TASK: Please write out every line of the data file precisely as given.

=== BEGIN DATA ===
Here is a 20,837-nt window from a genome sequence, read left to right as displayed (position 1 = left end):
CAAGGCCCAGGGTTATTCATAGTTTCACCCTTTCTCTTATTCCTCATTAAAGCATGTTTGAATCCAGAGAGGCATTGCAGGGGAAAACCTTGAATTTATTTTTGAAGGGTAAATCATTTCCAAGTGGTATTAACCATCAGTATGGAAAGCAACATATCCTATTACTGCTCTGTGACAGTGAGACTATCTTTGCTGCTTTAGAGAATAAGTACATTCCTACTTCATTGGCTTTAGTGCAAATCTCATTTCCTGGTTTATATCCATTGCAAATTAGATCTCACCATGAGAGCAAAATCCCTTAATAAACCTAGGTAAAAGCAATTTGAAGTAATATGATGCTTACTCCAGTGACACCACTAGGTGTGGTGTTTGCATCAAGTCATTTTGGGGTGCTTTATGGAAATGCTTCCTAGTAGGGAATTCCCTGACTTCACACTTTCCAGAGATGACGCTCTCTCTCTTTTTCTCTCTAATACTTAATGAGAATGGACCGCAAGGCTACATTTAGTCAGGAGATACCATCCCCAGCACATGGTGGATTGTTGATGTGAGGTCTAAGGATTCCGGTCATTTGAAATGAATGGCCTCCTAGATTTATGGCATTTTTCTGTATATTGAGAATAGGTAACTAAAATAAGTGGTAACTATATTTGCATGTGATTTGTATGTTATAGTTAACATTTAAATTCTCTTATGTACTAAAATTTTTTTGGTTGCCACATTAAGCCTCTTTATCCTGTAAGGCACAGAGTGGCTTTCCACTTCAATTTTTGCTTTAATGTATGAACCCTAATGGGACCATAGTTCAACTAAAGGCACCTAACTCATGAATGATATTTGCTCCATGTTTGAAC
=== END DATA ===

Here is a 20,837-nt window from a genome sequence, read left to right as displayed (position 1 = left end):
CAAGGCCCAGGGTTATTCATAGTTTCACCCTTTCTCTTATTCCTCATTAAAGCATGTTTGAATCCAGAGAGGCATTGCAGGGGAAAACCTTGAATTTATTTTTGAAGGGTAAATCATTTCCAAGTGGTATTAACCATCAGTATGGAAAGCAACATATCCTATTACTGCTCTGTGACAGTGAGACTATCTTTGCTGCTTTAGAGAATAAGTACATTCCTACTTCATTGGCTTTAGTGCAAATCTCATTTCCTGGTTTATATCCATTGCAAATTAGATCTCACCATGAGAGCAAAATCCCTTAATAAACCTAGGTAAAAGCAATTTGAAGTAATATGATGCTTACTCCAGTGACACCACTAGGTGTGGTGTTTGCATCAAGTCATTTTGGGGTGCTTTATGGAAATGCTTCCTAGTAGGGAATTCCCTGACTTCACACTTTCCAGAGATGACGCTCTCTCTCTTTTTCTCTCTAATACTTAATGAGAATGGACCGCAAGGCTACATTTAGTCAGGAGATACCATCCCCAGCACATGGTGGATTGTTGATGTGAGGTCTAAGGATTCCGGTCATTTGAAATGAATGGCCTCCTAGATTTATGGCATTTTTCTGTATATTGAGAATAGGTAACTAAAATAAGTGGTAACTATATTTGCATGTGATTTGTATGTTATAGTTAACATTTAAATTCTCTTATGTACTAAAATTTTTTTGGTTGCCACATTAAGCCTCTTTATCCTGTAAGGCACAGAGTGGCTTTCCACTTCAATTTTTGCTTTAATGTATGAACCCTAATGGGACCATAGTTCAACTAAAGGCACCTAACTCATGAATGATATTTGCTCCATGTTTGAAC